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IT is the fate of those maxims, which have been thrown out by very eminent writers, to be received implicitly by most of their followers, and to be repeated a thousand times, for no other reason, than because they once dropped from the pen of a superiour genius: one of these is the assertion of Aristotle, that all poetry consists in imitation, which has been so frequently echoed from author to author, that it would seem a kind of arrogance to controvert it; for almost all the philosophers and cripcks, who have written upon the subject of poetry, mufick, and painting, how little soever they may agree in some points, seem of one mind in considering them as arts merely imitative: yet it must be clear to any one, who examines what passes in his own mind, that he is C c affected asfected by the finest poems, pieces of musick, and piclurts,upon a principle, which, whatever it be, is entirely distinct from Imitation. M. le Batteux has attempted to prove that all the fine arts have a relation to this common principle of imitating: but, whatever be said of painting, it is probable, that poetry and musick had a nobler origin; and, if the first language of man was not both poetical, and musical, it is certain, at least, that in countries, where no kind of imitation seems to be much admired, there are poets and musicians both by nature and by art: as in some Mahometan nations; where sculpture and painting are forbidden by the laws, where dramatick poetry of every sort is wholly unknown, yet, where the pleasing arts, of expressing the passions in verse, and of enforcing that expression by melody, are cultivated to a degree of enthusiasm. It /hall be my endeavour in this paper to prove, that, though poetry and musick have, certainly, a power of imitating the manners of men, and several objects in nature, yet, that their greatest effect is not produced by imitation, but by a very different principle; which must be sought for in the deepest recesses of the human mind.
To state the question properly, we must have a clear notion of what we mean by poetry and musick; but we cannot give a precise definition of them, till we have made a few previous remarks on their origin, their relation to each other, and their difference.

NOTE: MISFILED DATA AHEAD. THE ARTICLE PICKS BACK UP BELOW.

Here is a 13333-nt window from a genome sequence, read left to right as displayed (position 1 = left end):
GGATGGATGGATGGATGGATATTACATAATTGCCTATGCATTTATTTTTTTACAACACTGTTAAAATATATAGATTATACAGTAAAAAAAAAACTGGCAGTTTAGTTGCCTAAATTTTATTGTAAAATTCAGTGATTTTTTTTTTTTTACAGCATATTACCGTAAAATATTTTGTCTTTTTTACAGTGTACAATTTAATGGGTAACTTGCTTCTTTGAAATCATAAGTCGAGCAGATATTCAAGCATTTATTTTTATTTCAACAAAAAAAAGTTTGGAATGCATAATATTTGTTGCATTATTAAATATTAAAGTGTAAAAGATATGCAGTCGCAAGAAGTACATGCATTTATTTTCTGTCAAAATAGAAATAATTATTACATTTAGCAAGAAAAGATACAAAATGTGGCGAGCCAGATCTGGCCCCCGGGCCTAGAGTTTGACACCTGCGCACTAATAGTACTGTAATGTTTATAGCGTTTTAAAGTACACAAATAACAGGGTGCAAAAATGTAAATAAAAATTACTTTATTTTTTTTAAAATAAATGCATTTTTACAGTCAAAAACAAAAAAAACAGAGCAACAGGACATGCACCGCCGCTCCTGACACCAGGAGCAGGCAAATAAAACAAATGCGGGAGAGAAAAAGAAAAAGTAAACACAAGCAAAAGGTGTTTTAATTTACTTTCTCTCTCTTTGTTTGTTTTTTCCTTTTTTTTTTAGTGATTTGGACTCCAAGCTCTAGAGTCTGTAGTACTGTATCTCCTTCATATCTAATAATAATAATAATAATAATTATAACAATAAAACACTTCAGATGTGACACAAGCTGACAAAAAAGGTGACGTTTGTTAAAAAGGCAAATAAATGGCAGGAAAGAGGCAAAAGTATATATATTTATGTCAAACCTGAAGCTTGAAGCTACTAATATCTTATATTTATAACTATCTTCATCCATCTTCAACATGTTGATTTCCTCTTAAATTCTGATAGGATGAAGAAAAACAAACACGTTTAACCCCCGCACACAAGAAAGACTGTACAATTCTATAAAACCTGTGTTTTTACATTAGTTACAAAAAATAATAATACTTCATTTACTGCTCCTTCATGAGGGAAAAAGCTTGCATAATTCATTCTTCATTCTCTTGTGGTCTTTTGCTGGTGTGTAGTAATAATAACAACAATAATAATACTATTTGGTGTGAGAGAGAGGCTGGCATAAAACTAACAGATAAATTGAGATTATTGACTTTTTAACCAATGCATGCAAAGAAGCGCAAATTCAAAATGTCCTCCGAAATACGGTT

It seems probable then that poetry was originally no more than a strong, and animated expression of the human passions, of joy and grief, live and hate, admiraration and anger, sometimes pure and unmixed, sometimes variously modisied and combined: for, if we observe the voice and accents of a person asfected by any of the violent passions, we shall perceive something in them very nearly approaching to cadence and measure; which is remarkably the case in the language of a vehement Orator% whose talent is chiefly conversant about praise or censure, and we may collect from several passages in Tully, that the sine speakers of old Greece and Rome had a sort of rhythm in their sentences, less regular, but not less melodious, than that of the poets.
If this idea be just, one would suppose that the most ancient sort of poetry consisted in praising the deity; for if we conceive a being, created with all his faculties and fenses, endued with speech and reason, to open his eyes in a most delightful plain, to view for the sirst time the serenity of the sley, the splendour of the sun, the verdure of the sields and woods, the glowing colours of the flowers, we can hardly believe it possible, that he should refrain from bursting into an extasy of joy, and pouring his praises to the creatour of those wonders, and the authourof his happiness. This kind of poetry is used in all nations, but as it is the sublimest of all, when it is applied to its true object, so it has often been perverted to impious purposes by pagans and idolaters: every one knows that the dramatick poetry of the Europeans took its rise from the fame spring, and was no more at sirst than a song in praise of Bacchus; so that the only species of poetical composition, (if we except the Epick) which can in any sense be called imitative, was deduced from a
C c 2 oatujaj
natural emotion of the mind, in which imitation could, not be at all concerned.
The next source of poetry was, probably, love, or the mutual inclination, which naturally subsists between the sexes, and is founded upon personal beauty: hence arose the most agreeable odes, and love-songs, which we admire in the works of the ancient lyrick poets, not filled, like our sonnets and madrigals, with the insipid babble of darts, and Cupids, but simple, tender, natural; and consisting of such unaffected endearments, and mild complaints,
* Teneri sdegni, e placide e tranquille
as we may suppose to have passed between the first lovers in a state of innocence, before the refinements of society, and the restraints, which they introduced, had made the passion of love so fierce, and impetuous, as it is said to have been in Dido, and certainly was in Sappho, if We may take her own word for it. J
The grief, which the first inhabitants of the earth must have felt at the death of their dearest friends, and relations, gave rife to another species of poetry, which originally, perhaps, consisted of short dirges, and was afterwards lengthened into elegies.
* Two fines of Taji.
J Sec the ode of Saffh quoted by Lenginut, and translated by Beiltaa.